Well no, not maybe. It's a statistical fact, whether you like it or not.

    Very altruistic of you. You're right: getting into Oxbridge isn't a guarantee of a great job. In most cases, though, it gives you an edge.
    I would argue that it's a fairly typical example of the correlation/cause debate, but nearly everyone on here always claims that oxbridge is 100% the cause when really it's a lot more complicated than that. Therefore you can't really say that going to oxbridge gets you more money, because although there is a correlation it is not necessarily the reason that oxbridge graduates earn more
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    (Original post by StrangeBanana)

    Well no, not maybe. It's a statistical fact, whether you like it or not.

    Very altruistic of you. You're right: getting into Oxbridge isn't a guarantee of a great job. In most cases, though, it gives you an edge.
    The maybe was to the rejection comment lol, which is partially true.

    Your second statement is exactly how I see it.

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    In my opinion... Nothing. The only thing I find appealing is the collegiate system, but I'm sure I could/will experience that feeling that I'm part of something irrespective of a collegiate system. I could have applied for Oxford I reckon, but it's not my scene as such.
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    (Original post by samb1234)
    I would argue that it's a fairly typical example of the correlation/cause debate, but nearly everyone on here always claims that oxbridge is 100% the cause when really it's a lot more complicated than that. Therefore you can't really say that going to oxbridge gets you more money, because although there is a correlation it is not necessarily the reason that oxbridge graduates earn more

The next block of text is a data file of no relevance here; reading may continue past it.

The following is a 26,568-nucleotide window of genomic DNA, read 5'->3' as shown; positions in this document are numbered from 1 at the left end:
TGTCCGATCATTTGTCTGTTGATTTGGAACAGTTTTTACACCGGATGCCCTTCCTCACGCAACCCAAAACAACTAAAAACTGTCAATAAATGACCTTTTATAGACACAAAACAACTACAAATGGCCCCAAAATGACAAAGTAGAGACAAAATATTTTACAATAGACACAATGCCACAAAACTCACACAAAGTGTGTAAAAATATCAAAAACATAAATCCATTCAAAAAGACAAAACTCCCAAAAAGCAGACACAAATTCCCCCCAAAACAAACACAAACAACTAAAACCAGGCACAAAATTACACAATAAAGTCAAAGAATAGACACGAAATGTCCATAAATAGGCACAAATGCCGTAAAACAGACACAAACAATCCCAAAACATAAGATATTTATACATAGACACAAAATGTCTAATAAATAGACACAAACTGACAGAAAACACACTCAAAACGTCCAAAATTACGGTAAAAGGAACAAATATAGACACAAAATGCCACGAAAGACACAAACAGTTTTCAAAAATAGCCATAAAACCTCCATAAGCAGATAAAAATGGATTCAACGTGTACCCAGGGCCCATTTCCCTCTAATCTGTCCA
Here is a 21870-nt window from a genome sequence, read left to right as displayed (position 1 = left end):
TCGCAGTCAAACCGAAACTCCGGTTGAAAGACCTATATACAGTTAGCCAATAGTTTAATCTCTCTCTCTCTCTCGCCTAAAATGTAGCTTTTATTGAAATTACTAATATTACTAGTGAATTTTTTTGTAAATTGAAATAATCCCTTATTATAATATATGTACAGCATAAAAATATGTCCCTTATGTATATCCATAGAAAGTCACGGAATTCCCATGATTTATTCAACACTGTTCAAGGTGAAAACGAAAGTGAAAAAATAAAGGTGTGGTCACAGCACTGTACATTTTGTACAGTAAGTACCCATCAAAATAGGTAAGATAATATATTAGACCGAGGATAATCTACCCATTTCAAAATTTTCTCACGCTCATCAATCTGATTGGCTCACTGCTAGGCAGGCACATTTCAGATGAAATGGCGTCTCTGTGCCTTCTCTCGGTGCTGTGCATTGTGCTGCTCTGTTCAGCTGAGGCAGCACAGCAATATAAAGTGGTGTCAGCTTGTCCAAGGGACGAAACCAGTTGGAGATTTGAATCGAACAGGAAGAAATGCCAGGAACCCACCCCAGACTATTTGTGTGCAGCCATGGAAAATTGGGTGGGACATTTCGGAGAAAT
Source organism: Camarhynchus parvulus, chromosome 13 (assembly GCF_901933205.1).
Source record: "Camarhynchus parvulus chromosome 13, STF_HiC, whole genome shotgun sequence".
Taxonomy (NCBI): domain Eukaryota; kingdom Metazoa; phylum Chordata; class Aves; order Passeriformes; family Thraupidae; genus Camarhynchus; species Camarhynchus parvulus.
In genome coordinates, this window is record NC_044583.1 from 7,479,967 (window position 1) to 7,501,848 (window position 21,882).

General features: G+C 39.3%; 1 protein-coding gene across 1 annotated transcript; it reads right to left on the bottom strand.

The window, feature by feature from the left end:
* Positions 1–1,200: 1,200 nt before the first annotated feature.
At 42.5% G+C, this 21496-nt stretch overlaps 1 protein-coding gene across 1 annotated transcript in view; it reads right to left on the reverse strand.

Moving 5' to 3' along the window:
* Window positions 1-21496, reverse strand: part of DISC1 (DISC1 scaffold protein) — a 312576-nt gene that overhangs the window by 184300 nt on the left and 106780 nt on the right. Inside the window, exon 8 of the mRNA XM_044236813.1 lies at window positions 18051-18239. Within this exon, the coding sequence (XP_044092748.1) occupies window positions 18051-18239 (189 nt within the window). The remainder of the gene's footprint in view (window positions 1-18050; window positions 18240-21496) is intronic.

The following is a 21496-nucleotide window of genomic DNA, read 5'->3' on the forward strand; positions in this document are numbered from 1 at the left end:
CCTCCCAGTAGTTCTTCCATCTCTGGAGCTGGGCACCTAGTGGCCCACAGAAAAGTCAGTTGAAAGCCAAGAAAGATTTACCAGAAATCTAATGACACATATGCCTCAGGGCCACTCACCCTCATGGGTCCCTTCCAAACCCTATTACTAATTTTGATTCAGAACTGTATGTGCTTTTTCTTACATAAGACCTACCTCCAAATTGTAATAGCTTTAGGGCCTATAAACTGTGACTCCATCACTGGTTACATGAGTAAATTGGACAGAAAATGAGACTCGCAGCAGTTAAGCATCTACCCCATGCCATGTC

"nearly everyone"? More like a few naive kids - most people realise it's not that simple.
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    (Original post by JBLondon)
    Indeed, the one good thing about medicine is that the place you go isn't as important as all the other subjects.

    I got into another 'golden triangle' uni, which I loved the look of, so I'm happy
    KCL isn't a real 'golden triangle' uni
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    (Original post by Princepieman)
    Loooool, maybe.

    I'm not butthurt as such, I just don't want people reading these threads to automatically assume Oxbridge = high chance of job, with no intermediate explanation of why that statement isn't always correct. It's better if people choose their degrees/unis for more tangible reasons, not because a random survey from a sample of individuals with randomised career outcomes/desires says there's a 'premium'.
    I wasn't actually suggesting that chance of getting a good job is a reason for going to Oxbridge. And as someone else has pointed out its hard to distinguish correlation from causation. I don't really think the Oxbridge brand necessarily has that much of an effect (except maybe in certain domains like law), but the fact that Oxbridge tends to attract very intelligent, hard-working students aiming for grad jobs means that there's a higher likelihood of employment. For example, in highly competitive grad schemes where selection is university-blind (Civil Service Fast stream comes to mind) Oxbridge grads have a significantly higher chance of being accepted - that's not the brand working.

    I chose Oxford because I liked the look of the course and I wanted to be challenged in a tutorial setting. Yes, the prestige was a nice factor, but I think the most valuable thing I got out of it was the ability to deal with vast amounts of work efficiently and being able to defend your ideas to authority. Nothing like Oxford Finals to make normal working life feel pretty easy.

    I'm not saying that Oxbridge is the be all and end all, and there are loads of reasons why other universities will suit other people better.